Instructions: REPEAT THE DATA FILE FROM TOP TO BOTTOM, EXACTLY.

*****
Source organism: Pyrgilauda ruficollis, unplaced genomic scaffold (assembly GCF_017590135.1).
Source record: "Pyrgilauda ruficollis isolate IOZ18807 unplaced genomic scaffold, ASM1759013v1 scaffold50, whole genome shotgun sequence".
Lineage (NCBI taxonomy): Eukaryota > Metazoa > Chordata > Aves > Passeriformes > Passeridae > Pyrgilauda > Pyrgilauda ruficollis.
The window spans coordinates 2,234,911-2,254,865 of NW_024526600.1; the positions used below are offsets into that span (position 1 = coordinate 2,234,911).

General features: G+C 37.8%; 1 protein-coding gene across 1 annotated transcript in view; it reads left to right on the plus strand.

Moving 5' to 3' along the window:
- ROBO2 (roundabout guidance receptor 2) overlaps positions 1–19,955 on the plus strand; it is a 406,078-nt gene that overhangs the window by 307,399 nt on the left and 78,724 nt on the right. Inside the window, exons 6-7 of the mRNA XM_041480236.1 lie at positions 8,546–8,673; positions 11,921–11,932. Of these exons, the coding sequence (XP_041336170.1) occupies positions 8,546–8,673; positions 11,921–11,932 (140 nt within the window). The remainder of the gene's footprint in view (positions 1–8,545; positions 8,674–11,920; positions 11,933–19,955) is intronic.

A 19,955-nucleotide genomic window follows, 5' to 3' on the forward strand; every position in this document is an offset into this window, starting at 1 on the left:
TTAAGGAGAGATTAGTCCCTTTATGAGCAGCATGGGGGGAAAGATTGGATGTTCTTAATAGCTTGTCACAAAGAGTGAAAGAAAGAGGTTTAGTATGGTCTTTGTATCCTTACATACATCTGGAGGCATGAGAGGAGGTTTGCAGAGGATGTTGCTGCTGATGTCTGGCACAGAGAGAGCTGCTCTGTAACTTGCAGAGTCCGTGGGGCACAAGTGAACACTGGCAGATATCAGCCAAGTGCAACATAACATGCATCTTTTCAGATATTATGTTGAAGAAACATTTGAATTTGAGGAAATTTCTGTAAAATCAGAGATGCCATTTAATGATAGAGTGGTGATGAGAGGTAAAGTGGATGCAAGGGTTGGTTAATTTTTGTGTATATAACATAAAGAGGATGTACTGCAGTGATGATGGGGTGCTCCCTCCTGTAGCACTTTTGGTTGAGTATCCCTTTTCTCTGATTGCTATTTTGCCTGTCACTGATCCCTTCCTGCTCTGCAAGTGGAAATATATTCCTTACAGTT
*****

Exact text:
Source organism: Pyrgilauda ruficollis, unplaced genomic scaffold (assembly GCF_017590135.1).
Source record: "Pyrgilauda ruficollis isolate IOZ18807 unplaced genomic scaffold, ASM1759013v1 scaffold50, whole genome shotgun sequence".
Lineage (NCBI taxonomy): Eukaryota > Metazoa > Chordata > Aves > Passeriformes > Passeridae > Pyrgilauda > Pyrgilauda ruficollis.
The window spans coordinates 2,234,911-2,254,865 of NW_024526600.1; the positions used below are offsets into that span (position 1 = coordinate 2,234,911).

General features: G+C 37.8%; 1 protein-coding gene across 1 annotated transcript in view; it reads left to right on the plus strand.

Moving 5' to 3' along the window:
- ROBO2 (roundabout guidance receptor 2) overlaps positions 1–19,955 on the plus strand; it is a 406,078-nt gene that overhangs the window by 307,399 nt on the left and 78,724 nt on the right. Inside the window, exons 6-7 of the mRNA XM_041480236.1 lie at positions 8,546–8,673; positions 11,921–11,932. Of these exons, the coding sequence (XP_041336170.1) occupies positions 8,546–8,673; positions 11,921–11,932 (140 nt within the window). The remainder of the gene's footprint in view (positions 1–8,545; positions 8,674–11,920; positions 11,933–19,955) is intronic.

A 19,955-nucleotide genomic window follows, 5' to 3' on the forward strand; every position in this document is an offset into this window, starting at 1 on the left:
TTAAGGAGAGATTAGTCCCTTTATGAGCAGCATGGGGGGAAAGATTGGATGTTCTTAATAGCTTGTCACAAAGAGTGAAAGAAAGAGGTTTAGTATGGTCTTTGTATCCTTACATACATCTGGAGGCATGAGAGGAGGTTTGCAGAGGATGTTGCTGCTGATGTCTGGCACAGAGAGAGCTGCTCTGTAACTTGCAGAGTCCGTGGGGCACAAGTGAACACTGGCAGATATCAGCCAAGTGCAACATAACATGCATCTTTTCAGATATTATGTTGAAGAAACATTTGAATTTGAGGAAATTTCTGTAAAATCAGAGATGCCATTTAATGATAGAGTGGTGATGAGAGGTAAAGTGGATGCAAGGGTTGGTTAATTTTTGTGTATATAACATAAAGAGGATGTACTGCAGTGATGATGGGGTGCTCCCTCCTGTAGCACTTTTGGTTGAGTATCCCTTTTCTCTGATTGCTATTTTGCCTGTCACTGATCCCTTCCTGCTCTGCAAGTGGAAATATATTCCTTACAGTT